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How a CA lawsuit could make police officers think twice before getting involved in a car chase




A police car is seen at the unveiling of two new Ford Fusion hybrid pursuit-rated Police Responder cars at Los Angeles Police Department headquarters on April 10, 2017 in Los Angeles, California.
A police car is seen at the unveiling of two new Ford Fusion hybrid pursuit-rated Police Responder cars at Los Angeles Police Department headquarters on April 10, 2017 in Los Angeles, California.
David McNew/Getty Images

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The California Supreme Court is set to decide on whether to move forward with a case that aims to make police departments culpable in accidents that occur during car chases.

The case goes back to 2015, when a Gardena officer pursued a truck driven by a man suspected of armed robbery. The officer struck the truck at 50 mph while attempting a pursuit intervention technique (PIT), a maneuver that is potentially lethal when conducted at speeds more than 35 mph. A passenger in the truck, Mark Gamar, was killed, and his mother then sued the Gardena Police Department.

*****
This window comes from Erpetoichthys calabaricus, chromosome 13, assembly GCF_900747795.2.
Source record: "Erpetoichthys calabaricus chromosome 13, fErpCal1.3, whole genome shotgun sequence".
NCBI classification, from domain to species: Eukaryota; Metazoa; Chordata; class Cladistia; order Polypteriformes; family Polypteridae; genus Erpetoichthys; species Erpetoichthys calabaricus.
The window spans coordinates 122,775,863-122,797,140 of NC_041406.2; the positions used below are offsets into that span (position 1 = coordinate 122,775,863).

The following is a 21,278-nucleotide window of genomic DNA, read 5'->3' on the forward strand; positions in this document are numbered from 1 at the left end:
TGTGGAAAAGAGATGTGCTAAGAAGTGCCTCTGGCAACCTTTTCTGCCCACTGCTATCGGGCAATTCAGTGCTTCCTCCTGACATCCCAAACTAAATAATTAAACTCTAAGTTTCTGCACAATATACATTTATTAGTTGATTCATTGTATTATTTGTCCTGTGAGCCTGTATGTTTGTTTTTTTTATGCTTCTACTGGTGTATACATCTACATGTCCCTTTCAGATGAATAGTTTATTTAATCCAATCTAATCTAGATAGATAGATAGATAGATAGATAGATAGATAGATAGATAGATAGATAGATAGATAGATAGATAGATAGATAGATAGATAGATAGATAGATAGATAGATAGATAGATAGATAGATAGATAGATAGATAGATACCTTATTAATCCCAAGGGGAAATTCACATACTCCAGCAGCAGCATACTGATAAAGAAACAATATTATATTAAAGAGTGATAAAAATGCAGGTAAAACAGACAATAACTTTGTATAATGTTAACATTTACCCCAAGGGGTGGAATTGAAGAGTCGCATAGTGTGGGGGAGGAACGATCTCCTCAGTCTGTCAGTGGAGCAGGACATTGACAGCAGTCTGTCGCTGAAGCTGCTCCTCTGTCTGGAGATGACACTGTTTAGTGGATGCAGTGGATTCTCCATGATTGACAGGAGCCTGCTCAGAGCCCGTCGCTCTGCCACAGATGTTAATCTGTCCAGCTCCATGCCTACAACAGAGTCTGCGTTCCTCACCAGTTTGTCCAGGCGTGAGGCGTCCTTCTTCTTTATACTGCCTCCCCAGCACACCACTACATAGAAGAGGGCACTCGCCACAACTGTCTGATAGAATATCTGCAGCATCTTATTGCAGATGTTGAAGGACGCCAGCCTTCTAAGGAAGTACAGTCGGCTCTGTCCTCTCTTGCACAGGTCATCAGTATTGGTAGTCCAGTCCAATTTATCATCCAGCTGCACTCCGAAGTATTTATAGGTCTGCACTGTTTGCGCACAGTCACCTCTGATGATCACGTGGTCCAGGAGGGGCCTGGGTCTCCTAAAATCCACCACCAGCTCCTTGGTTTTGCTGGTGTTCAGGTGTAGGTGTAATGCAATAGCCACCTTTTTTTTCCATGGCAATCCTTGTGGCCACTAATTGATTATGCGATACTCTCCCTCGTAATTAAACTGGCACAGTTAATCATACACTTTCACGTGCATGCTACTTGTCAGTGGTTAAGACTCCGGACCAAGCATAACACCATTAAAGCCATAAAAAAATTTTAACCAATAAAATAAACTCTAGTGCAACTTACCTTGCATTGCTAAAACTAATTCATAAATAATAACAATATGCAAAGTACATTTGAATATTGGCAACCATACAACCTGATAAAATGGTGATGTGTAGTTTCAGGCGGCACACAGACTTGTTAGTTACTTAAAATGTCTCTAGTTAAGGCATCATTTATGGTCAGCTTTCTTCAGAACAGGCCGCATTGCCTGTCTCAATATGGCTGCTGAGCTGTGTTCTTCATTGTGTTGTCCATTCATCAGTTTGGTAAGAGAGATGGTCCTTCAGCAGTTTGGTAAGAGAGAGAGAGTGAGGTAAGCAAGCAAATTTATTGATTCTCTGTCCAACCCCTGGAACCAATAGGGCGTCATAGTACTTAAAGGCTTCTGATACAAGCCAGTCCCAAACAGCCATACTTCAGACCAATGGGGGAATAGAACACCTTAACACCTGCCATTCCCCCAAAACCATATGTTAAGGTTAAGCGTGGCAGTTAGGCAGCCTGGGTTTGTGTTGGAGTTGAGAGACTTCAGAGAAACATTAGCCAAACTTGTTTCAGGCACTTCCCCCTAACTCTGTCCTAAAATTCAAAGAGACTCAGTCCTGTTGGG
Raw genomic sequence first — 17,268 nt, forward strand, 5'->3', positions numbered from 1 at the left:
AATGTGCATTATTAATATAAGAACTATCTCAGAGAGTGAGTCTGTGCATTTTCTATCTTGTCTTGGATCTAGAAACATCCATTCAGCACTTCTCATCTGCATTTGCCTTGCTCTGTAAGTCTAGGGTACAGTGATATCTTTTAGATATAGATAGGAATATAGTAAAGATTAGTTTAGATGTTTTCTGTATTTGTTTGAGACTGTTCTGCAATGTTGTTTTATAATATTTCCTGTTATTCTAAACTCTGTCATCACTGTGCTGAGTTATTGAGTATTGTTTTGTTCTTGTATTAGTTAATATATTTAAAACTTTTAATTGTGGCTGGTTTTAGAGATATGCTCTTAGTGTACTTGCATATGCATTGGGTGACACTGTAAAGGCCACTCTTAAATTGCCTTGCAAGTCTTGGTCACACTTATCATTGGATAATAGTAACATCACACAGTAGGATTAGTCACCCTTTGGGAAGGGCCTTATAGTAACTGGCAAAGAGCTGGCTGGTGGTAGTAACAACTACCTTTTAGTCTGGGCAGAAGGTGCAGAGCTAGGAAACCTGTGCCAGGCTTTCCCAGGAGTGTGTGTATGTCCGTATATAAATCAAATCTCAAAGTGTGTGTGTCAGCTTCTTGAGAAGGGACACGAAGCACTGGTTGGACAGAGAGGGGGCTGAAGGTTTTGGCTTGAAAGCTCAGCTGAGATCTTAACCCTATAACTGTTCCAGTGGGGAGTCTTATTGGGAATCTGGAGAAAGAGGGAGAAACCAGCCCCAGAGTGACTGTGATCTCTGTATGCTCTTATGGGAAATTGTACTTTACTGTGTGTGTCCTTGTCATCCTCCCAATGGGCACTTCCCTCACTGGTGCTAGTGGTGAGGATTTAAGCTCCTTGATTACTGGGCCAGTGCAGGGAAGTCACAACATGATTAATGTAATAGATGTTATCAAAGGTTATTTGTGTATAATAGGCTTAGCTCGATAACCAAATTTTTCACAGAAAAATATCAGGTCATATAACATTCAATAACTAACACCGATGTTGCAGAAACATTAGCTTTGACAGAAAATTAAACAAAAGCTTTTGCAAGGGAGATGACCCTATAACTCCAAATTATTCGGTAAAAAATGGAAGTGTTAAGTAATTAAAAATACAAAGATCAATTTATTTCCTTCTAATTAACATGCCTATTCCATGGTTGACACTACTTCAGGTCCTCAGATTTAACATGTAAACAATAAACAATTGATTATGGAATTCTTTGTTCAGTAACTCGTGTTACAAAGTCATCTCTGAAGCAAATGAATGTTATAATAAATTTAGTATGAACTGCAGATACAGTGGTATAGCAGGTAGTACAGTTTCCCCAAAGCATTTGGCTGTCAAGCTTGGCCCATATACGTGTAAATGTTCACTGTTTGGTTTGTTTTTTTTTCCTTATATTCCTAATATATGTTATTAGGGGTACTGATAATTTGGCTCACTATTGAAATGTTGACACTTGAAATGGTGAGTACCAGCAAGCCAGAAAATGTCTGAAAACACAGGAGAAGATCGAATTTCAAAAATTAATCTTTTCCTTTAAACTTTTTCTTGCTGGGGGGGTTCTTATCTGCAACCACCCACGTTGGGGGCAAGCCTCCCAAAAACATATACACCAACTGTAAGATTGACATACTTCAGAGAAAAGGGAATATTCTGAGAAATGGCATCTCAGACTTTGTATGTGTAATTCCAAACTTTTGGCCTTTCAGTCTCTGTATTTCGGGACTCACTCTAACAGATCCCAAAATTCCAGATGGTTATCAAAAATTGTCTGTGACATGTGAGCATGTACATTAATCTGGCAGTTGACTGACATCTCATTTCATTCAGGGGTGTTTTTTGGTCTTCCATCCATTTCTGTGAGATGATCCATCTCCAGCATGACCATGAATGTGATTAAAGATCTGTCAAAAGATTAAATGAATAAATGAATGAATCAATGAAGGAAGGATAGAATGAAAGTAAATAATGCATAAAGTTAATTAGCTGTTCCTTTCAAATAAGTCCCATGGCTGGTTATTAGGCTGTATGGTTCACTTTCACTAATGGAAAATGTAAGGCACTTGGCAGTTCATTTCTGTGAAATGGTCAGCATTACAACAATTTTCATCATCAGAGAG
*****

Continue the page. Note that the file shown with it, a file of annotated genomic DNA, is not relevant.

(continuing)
Law enforcement groups are watching the case closely, because if the court decides to pursue it there’s a good chance that it will spark more lawsuits from individuals seeking compensation after having been involved in police chase accidents.

With guest host Libby Denkmann.

Guest:

Jeff Noble, police practices consultant and former deputy chief of police of the Irvine Police Department